‘The Leopard’ begins with plucked cello lines which are looped throughout the piece (the longest cut on the album at six-minutes) and recalls vivid memories of witnessing Kent live in concert. For it’s in live situations one can readily appreciate (and effectively visualize) the construction (and simultaneously the deconstruction) of Kent’s majestic oeuvre. The impact of tracks such as ‘The Leopard’ leaves one loose complete sense of the present and existing moment; we are floating to some distant shore underneath the moon and stars above. In fact, the piece embodies no less an impact than as if played by a string quartet or full-scale orchestra where a seemingly endless gamut of mood, emotion and scale emerge from the horizon. ‘Flag Of No Country’ contains an alluring melodic line (akin to a piece of musical saw performed by Amiina), and precisely how these acoustic sounds merge with its processed electronic counterpoint (recalling both electronic and dub-influenced traditions) is a pure joy to behold. There is a meticulousness felt here and yet – crucially – what emerges most obviously throughout is a palpable sense of the present, the here-and-now (it’s as if we are a silent witness hearing the songs for the first time being performed in Kent’s New York studio). Fittingly, ‘Terrain’ sits at the center point to Asperities’ vast landscape where a synthetic drum line further accentuate the electronic arc of the album. Whereas on a previous track – for example, 2013’s ‘Tourbillon’ – such an addition may have functioned more as a backdrop to the main cello line narrative; here, each and every electronic element lives, breathes and seeps into every pore of Kent’s cello playing. Indeed, such a brooding atmosphere only heightens and intensifies as we continue to navigate side b’s precarious waters, where processed and found sounds (for example, the buzzing static on ‘Empty States’) merge and fuze to startling effect, recalling Murcof or Fennesz in the process.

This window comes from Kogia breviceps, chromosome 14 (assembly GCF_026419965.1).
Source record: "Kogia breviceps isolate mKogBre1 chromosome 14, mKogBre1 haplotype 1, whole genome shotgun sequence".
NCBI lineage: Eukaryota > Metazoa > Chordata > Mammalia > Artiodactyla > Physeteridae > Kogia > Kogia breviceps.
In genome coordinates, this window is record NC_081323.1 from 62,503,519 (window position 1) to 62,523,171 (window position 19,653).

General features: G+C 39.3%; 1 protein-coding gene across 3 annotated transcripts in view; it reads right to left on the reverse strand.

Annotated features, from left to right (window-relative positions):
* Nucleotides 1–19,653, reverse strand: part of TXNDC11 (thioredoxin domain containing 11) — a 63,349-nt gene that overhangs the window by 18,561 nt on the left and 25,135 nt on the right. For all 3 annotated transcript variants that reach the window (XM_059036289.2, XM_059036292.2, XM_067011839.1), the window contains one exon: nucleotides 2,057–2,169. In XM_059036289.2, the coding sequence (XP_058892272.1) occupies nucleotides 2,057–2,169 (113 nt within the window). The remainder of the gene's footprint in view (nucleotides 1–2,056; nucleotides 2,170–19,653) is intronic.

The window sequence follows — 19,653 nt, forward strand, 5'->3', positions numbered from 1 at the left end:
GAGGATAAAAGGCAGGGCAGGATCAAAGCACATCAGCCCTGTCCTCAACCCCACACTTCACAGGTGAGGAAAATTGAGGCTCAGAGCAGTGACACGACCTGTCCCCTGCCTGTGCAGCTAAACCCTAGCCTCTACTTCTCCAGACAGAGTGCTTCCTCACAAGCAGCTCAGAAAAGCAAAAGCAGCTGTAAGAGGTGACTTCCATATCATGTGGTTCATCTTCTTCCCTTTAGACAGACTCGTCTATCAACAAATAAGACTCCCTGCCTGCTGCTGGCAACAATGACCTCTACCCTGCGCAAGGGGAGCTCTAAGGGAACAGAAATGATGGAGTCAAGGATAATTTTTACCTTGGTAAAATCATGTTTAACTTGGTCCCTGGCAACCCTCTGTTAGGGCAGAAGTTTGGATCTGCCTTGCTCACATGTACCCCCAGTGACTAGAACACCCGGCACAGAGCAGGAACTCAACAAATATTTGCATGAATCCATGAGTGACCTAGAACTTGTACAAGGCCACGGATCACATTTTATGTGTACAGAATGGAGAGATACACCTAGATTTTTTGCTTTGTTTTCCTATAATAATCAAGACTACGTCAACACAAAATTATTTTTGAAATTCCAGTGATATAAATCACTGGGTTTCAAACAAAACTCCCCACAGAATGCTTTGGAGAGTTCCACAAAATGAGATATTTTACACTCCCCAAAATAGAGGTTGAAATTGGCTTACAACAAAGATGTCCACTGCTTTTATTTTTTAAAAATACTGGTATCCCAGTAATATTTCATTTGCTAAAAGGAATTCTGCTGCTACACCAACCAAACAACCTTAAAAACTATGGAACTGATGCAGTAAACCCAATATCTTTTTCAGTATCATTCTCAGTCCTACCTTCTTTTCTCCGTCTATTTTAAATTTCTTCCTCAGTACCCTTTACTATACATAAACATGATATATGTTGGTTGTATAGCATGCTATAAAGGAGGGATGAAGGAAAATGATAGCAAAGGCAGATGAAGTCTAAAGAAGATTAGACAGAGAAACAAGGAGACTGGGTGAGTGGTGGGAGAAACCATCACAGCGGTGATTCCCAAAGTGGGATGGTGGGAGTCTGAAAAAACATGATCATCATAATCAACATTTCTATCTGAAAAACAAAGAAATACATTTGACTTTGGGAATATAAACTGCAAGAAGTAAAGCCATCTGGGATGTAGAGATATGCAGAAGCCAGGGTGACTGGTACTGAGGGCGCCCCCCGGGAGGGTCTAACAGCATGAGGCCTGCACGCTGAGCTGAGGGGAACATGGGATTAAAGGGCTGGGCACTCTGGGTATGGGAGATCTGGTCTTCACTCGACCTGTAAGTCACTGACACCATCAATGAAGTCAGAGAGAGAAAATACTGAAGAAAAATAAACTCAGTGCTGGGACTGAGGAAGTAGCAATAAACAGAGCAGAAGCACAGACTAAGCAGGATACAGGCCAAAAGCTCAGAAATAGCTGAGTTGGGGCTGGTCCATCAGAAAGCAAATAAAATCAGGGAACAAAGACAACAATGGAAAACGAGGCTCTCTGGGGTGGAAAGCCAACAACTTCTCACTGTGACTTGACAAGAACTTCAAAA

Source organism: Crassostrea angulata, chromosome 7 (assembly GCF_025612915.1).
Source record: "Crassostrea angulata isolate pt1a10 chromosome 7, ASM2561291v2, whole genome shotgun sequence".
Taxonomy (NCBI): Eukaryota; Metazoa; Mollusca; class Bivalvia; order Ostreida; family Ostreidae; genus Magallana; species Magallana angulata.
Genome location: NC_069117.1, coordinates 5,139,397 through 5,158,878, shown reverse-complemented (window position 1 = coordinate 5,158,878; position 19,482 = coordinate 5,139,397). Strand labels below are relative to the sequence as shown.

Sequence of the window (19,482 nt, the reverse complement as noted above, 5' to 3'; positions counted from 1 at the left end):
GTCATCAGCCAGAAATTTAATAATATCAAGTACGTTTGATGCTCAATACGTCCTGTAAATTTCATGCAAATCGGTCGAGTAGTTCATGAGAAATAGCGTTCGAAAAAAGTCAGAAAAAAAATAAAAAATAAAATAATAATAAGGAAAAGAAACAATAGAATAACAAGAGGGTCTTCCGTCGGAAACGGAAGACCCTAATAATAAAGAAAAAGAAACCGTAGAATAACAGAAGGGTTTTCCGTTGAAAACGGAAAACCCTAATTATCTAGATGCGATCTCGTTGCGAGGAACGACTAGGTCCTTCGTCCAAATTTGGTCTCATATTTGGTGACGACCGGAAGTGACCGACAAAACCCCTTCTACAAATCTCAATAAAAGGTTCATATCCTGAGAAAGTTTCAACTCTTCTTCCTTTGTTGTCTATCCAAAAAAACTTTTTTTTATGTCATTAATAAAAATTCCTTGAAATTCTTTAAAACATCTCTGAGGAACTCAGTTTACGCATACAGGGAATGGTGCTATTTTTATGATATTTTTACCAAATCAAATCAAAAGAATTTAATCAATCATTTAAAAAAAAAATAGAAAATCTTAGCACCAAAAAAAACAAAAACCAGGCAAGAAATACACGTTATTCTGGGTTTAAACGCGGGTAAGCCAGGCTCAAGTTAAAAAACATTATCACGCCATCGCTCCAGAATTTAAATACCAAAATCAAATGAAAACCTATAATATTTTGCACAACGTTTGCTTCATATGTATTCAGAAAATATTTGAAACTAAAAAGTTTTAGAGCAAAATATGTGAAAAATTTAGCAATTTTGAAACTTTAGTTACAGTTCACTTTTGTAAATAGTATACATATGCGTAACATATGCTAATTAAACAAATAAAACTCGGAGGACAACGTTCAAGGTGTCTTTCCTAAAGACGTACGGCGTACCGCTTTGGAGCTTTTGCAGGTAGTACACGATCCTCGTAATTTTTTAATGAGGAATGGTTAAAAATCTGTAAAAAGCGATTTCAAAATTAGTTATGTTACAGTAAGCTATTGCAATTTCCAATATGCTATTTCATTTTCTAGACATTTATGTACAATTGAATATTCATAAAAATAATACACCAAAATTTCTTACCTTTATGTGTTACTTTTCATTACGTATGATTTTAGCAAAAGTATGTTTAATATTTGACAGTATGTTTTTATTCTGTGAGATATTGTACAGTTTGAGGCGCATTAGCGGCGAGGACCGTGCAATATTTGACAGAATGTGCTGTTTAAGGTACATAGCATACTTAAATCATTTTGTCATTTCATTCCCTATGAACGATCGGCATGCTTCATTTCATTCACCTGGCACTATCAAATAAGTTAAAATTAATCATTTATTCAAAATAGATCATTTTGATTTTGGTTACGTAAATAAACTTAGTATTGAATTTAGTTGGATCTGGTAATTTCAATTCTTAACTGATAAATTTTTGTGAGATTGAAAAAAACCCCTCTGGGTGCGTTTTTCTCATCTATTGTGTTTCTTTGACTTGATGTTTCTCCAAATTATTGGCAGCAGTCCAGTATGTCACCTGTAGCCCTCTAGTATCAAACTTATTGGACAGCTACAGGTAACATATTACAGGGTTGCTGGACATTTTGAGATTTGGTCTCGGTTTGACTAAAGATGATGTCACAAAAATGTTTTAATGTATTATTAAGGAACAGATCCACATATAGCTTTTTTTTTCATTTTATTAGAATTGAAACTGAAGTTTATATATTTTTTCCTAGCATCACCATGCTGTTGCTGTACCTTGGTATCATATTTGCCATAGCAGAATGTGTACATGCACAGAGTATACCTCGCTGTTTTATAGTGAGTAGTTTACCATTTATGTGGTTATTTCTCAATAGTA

There is so much evidence here that ‘Asperities’ is Kent’s most remarkable and life-affirming tour-de-force to date and – taking into account the exceptional output that has already been made by the hand (and mind) of Kent – this is a truly remarkable achievement all on its own.